September - October
Living With CFIDS
By Lily Gregory
My love life is on the rocks. Life with Mr. Wonderful is proving not to be
This is the point in a personís life for which country music was created, the time when "my love done
me wrong" songs make sense.
If I were a career woman, like most of my peers, I would bury myself
in my work, spending dawn Ďtil dusk in my cubicle. Then Iíd bury myself in tequila surveying the crowd
of potential Mr. Wonderfuls-to-be while my girlfriends consoled me.
Instead, I am a person with
chronic fatigue and immune dysfunction syndrome (CFIDS). Thus, I am wandering around my house aimlessly
trying not to 1) overthink, 2) overstress or 3) overdo. Action one may induce brain fog. Action two will
blow out my adrenals. Action three is sure to bring on a relapse. The ramifications are complex and much
more damaging than this one man deserves to cause. Breathe in calm. Breathe out toxins. Release negative
energy...Iíll release, all right. Right upside his head. Scorned girlfriend-induced brain fog would serve
This would all be amusing if I looked at it objectively (a perspective which is virtually
impossible unless I were the Dalai Lama, in which case I wouldnít be in this situation, anyway). It wasnít
too long ago that I was bedridden. I relied on my oxygen tank and mother to get me through the day. Luckily,
I recovered enough to work part time and lead a cautious but acceptable life.
The oxygen tank
was relegated to storage and mom resumed her role as one who needed to let her daughter move out and lead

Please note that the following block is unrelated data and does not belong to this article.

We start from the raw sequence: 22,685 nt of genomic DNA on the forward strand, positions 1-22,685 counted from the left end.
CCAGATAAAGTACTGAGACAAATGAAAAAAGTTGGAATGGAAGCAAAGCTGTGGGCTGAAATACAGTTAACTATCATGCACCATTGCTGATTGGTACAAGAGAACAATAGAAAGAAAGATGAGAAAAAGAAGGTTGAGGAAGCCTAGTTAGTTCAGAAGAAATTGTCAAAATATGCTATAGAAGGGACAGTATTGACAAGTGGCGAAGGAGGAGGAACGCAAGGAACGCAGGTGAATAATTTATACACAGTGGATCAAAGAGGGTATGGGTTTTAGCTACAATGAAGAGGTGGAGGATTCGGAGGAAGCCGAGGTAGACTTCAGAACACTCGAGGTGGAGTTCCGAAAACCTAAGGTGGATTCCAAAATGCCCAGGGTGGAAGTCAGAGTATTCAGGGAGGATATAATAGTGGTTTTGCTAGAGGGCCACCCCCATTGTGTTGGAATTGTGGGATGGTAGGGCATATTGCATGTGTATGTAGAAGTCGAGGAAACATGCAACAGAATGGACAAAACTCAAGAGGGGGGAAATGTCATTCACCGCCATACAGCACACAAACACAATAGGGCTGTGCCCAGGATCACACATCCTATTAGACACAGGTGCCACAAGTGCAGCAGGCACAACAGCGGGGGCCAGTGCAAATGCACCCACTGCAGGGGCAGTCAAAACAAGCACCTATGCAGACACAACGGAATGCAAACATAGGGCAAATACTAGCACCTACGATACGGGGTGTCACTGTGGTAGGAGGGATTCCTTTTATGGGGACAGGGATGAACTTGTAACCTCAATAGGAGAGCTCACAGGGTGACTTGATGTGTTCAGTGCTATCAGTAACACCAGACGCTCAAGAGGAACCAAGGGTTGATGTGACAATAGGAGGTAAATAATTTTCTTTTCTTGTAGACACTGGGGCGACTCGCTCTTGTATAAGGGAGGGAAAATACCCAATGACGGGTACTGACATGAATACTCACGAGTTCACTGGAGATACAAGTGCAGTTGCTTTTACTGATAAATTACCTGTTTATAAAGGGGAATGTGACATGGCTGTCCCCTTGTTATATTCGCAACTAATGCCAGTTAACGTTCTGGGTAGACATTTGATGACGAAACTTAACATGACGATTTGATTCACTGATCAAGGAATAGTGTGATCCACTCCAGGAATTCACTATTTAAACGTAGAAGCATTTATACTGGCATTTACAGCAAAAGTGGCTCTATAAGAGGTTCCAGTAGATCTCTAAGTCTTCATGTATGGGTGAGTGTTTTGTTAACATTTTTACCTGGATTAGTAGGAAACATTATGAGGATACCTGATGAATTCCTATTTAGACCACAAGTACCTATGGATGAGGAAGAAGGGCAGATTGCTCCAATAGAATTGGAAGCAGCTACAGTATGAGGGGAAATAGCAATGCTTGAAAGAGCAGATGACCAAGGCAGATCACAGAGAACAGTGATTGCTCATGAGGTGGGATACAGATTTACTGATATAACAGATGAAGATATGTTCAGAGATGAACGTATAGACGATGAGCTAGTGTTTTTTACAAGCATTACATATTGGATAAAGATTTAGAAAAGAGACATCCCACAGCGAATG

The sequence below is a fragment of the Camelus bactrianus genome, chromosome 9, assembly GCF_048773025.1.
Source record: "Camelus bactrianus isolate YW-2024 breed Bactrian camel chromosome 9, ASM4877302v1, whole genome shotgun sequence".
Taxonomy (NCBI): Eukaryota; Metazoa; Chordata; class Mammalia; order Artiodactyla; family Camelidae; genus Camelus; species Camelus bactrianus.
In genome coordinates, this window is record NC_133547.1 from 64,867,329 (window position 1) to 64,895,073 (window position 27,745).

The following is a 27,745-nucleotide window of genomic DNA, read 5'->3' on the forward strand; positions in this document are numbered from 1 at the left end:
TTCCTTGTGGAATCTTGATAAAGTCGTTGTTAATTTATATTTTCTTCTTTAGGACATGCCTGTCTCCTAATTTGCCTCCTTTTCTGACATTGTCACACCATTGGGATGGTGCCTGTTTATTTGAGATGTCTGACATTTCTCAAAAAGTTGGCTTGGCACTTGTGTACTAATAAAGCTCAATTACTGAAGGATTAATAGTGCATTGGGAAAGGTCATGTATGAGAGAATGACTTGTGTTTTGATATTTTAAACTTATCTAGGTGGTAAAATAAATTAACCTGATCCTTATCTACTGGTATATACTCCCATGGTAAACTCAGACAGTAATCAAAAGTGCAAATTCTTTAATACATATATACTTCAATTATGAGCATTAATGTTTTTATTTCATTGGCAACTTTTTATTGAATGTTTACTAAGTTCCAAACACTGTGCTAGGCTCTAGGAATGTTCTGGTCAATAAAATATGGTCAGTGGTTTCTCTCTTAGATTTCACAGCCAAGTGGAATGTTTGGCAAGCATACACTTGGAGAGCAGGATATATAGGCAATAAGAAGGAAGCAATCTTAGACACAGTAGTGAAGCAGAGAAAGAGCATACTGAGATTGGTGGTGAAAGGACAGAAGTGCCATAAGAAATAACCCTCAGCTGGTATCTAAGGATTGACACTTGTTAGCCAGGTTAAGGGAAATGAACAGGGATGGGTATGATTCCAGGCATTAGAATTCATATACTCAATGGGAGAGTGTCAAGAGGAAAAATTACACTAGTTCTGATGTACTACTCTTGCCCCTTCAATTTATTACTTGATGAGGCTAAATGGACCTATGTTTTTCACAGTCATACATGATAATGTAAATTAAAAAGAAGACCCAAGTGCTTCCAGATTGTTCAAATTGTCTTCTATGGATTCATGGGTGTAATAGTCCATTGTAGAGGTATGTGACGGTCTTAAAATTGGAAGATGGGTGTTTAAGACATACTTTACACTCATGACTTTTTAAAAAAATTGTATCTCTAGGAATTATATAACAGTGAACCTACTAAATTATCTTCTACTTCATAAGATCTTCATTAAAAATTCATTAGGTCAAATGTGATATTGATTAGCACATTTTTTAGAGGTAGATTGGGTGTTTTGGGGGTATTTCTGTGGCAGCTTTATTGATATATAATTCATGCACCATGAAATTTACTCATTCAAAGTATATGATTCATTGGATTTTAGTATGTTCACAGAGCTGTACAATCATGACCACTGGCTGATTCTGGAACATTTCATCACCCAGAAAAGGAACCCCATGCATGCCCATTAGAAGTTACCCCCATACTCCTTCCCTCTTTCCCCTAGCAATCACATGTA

her own life. Again. Somehow, this time seemed more tear-jerking than the "my babyís leaving for college"
event 10 years prior. Illness makes the mom grow fonder, I guess.
Anyway, it was at about the
"Iím not dying anymore, but Iím still not healthy" phase that Prince Charming entered the picture. I was
still suffering from post-traumatic shock at the fact that I was still alive, and I found it extremely
gratifying that I could actually snare a boyfriend. Sure, I knew all along that I was worthwhile and valuable,
but letís face it, rubber tubing up the nostrils was not exactly a turn-on. My laundry list of limitations
did not make for a promising personal ad:
"Single, exhausted female with no income who canít
go to bars or eat out at restaurants seeks spiritually aware male with decent health insurance."
considered resorting to dramatic measures, but although my Chinese herbal remedies had definite curative
powers, there wasnít an aphrodisiac in the bunch. I guess my acupuncturist was more concerned with boosting
my immune system than my sex drive.
Fortunately, as my health improved dramatically, so did my
eligibility. And my appearance. Whereas before, my bathroom activity was limited to mustering up enough
energy to lift a toothbrush, I now curled my hair and applied makeup to complement my eyes, not
cover up my jaundice. Miniskirts replaced pajamas. Funky shoes replaced fuzzy slippers. Of course, my
illness had taught me that itís whatís inside a person that counts, but my insides sure felt better when
looking in the mirror these days.
Yep, I was single with CFIDS. And soon I had a date. Dating
under any circumstances is stressful, but dating with a chronic illness is a leap of faith. Prepare for